AA has several unique components. It is typically the first exposure for kids to pitch. It is also the first time that they don't bat around (7 kids bat per inning, max), and the focus is on making outs. Additionally, the game moves pretty quickly as there are no walks since coaches step in to pitch after 6 pitches if the batter hasn't seen enough strikes. These games also tend to go 6 innings, which is a bit longer than the games in A. We don't keep records and the game score stays at the field.
How are the AA teams formed?
The AA teams are formed around neighborhood schools with volunteer parent coaches. This is the highest level in ALL without STEP (tryouts and drafts). The ideal team size is 10-11 players, with a maximum of 12 per team. Games can be played with fewer than 9 players.
What is the skill level and who are the typical players?
AA players are composed primarily of 8 and 9 year old players, and typically we have a pretty even split. Some of the kids have been playing since they could walk, and others are new to the sport. We try to accommodate a wide range of skill levels in AA.
What is the game and practice schedule at this level?
Teams begin practices in March and games on Opening Weekend in early April. During the regular season, teams have practice once per week, typically on a weeknight or Sunday afternoon; during the preseason, teams have two practices per week (one on a weeknight, one on a weekend day). Games are played on Saturday mornings or afternoons, as well as having one game every other week on a weeknight; game schedules will be made available in late March or early April. Games typically last 4 or 5 innings, and take approximately 1.5 hours.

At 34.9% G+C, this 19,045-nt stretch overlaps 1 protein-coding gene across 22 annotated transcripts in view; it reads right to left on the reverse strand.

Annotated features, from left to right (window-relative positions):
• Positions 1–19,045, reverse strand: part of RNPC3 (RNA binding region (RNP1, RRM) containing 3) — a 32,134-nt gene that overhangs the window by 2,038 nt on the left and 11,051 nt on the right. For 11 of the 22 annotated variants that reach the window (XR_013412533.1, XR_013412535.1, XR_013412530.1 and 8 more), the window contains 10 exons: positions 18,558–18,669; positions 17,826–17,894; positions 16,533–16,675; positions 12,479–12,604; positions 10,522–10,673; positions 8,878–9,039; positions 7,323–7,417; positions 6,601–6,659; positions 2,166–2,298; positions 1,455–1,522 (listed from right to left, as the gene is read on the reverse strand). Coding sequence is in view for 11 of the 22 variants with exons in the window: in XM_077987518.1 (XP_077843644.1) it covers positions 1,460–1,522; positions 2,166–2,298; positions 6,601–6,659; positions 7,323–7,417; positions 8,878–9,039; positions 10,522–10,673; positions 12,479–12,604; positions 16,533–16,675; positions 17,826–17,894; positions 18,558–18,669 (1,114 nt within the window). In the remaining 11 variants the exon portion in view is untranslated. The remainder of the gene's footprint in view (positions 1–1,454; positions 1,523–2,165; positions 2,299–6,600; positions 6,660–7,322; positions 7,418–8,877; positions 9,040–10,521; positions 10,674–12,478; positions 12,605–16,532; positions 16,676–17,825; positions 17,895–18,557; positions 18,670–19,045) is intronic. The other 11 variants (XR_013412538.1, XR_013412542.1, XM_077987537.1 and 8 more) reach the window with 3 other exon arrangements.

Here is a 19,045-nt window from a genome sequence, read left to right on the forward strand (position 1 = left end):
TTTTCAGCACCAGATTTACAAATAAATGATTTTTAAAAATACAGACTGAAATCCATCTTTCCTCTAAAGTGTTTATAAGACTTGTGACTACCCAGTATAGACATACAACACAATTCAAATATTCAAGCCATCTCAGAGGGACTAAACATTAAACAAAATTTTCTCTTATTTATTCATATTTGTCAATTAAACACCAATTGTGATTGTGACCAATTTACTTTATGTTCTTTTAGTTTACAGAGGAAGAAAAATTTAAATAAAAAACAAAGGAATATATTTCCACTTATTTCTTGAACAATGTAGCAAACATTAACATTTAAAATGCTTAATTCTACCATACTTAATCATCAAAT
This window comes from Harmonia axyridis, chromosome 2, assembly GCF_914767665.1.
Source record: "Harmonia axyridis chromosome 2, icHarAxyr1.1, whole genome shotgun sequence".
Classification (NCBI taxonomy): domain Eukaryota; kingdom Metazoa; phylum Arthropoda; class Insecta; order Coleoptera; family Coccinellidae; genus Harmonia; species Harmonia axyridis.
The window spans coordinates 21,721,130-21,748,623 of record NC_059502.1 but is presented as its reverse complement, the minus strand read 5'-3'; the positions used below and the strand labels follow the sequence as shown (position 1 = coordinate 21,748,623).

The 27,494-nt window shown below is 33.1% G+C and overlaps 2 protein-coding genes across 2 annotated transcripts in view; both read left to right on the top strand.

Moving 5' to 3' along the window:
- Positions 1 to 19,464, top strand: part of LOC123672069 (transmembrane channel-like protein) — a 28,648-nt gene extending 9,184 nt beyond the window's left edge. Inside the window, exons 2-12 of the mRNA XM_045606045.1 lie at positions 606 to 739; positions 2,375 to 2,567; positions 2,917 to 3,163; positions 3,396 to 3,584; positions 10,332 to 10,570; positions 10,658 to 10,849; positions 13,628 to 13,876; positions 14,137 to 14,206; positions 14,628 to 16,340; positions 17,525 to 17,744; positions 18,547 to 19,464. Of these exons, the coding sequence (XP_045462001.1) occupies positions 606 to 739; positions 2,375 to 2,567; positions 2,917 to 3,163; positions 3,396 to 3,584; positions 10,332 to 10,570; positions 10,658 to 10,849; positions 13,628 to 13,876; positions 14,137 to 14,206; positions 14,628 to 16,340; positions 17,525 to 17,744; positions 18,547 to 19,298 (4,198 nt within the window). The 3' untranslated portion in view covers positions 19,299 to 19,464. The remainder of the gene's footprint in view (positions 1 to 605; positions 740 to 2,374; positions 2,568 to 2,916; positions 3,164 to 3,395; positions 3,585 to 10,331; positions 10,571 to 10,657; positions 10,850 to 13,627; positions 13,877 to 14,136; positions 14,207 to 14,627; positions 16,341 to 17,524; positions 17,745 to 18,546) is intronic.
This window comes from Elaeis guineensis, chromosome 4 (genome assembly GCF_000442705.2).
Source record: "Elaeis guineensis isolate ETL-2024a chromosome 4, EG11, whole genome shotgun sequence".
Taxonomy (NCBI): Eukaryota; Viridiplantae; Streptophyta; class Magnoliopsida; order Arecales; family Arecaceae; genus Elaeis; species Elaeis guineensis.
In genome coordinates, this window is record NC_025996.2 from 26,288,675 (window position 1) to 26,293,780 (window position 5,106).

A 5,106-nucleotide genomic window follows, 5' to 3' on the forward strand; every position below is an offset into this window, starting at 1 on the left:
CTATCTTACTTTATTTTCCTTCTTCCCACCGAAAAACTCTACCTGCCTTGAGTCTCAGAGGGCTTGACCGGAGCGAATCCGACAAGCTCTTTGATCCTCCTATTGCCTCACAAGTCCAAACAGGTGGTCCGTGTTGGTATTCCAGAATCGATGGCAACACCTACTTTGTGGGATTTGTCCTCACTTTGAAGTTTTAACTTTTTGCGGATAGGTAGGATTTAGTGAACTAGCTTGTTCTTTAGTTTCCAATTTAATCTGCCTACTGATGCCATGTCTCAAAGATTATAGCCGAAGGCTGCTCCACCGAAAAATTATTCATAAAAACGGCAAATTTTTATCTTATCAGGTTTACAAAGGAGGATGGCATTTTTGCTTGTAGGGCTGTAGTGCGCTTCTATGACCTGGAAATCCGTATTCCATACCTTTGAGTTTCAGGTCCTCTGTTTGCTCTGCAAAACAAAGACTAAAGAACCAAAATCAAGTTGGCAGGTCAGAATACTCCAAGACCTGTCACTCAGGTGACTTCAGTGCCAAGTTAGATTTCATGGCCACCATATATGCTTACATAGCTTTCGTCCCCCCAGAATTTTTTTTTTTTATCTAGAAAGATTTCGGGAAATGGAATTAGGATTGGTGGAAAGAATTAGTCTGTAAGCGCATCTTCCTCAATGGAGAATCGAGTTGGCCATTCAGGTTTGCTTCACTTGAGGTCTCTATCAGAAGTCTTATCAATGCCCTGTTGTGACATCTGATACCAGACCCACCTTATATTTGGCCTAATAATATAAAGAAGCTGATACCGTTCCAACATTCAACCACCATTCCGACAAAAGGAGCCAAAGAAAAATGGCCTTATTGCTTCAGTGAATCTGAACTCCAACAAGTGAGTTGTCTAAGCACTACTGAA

In early June we start a single-elimination postseason tournament. All teams participate in this tournament, culminating with a championship game at Barcroft field under the lights. Umpires are present for most of these games. Teams that don't make the final game play a consolation game once they are eliminated from the tournament (each team gets 2+ postseason games).
When will I hear from a coach?
Teams are formed in early March to enable several weeks of preseason practices so that coaches can get to know their team members and start working on hitting and fielding fundamentals.
What does a typical game look like?
The first two games are coach-pitch (level-5 baseballs), and they are similar to A level games except a maximum of 7 kids bat each inning, and the side can be retired after 3 outs. We call strikes if players don't swing at a good pitch. We only put 9 (or 10) players on the field for defense, and we always play a catcher in full gear.
Starting in game 3 (this varies from year to year), the kids pitch. The kids pitch from 40-43' from home plate, and they throw up to 6 pitches to each batter. We count strikes, and 3 strikes for an out. If the batter hasn't put the ball in play after 6 pitches, then a coach will take over the pitching.
Each pitcher only pitches one inning to encourage the development of up to 6 pitchers on each team. Players typically rotate positions in the field, although coaches may make sure the first baseman is able to catch since some of kids can really throw at this level.
We use umpires only for the playoffs. The games are meant to be fun, and although we keep score during the game, it isn't recorded, and we don't keep win/loss records.
What does my player need?
The league provides a team t-shirt and hat for each player. The coach will provide batting helmets, catcher’s gear, and baseball bats. Players need to provide their own glove, cleats, and baseball pants, and bring water to each game.
How can I help?
We are always in need of coaches. The more coaches we have, the more teams we can field, and if we can keep the teams small, then the kids are getting more attention from each coach as well as having more opportunities to play and see action!
The kids at this level are still young, and the focus is to learn fundamentals while having fun and to build a love of baseball. Coaching, or assistant coaching, is a great way to interact with your kids and their friends while providing a positive role model for them to emulate.
What else is required?
Your participation. Even if you don’t volunteer to be the head coach, parents should be present at games to cheer on the teams and help the coaches.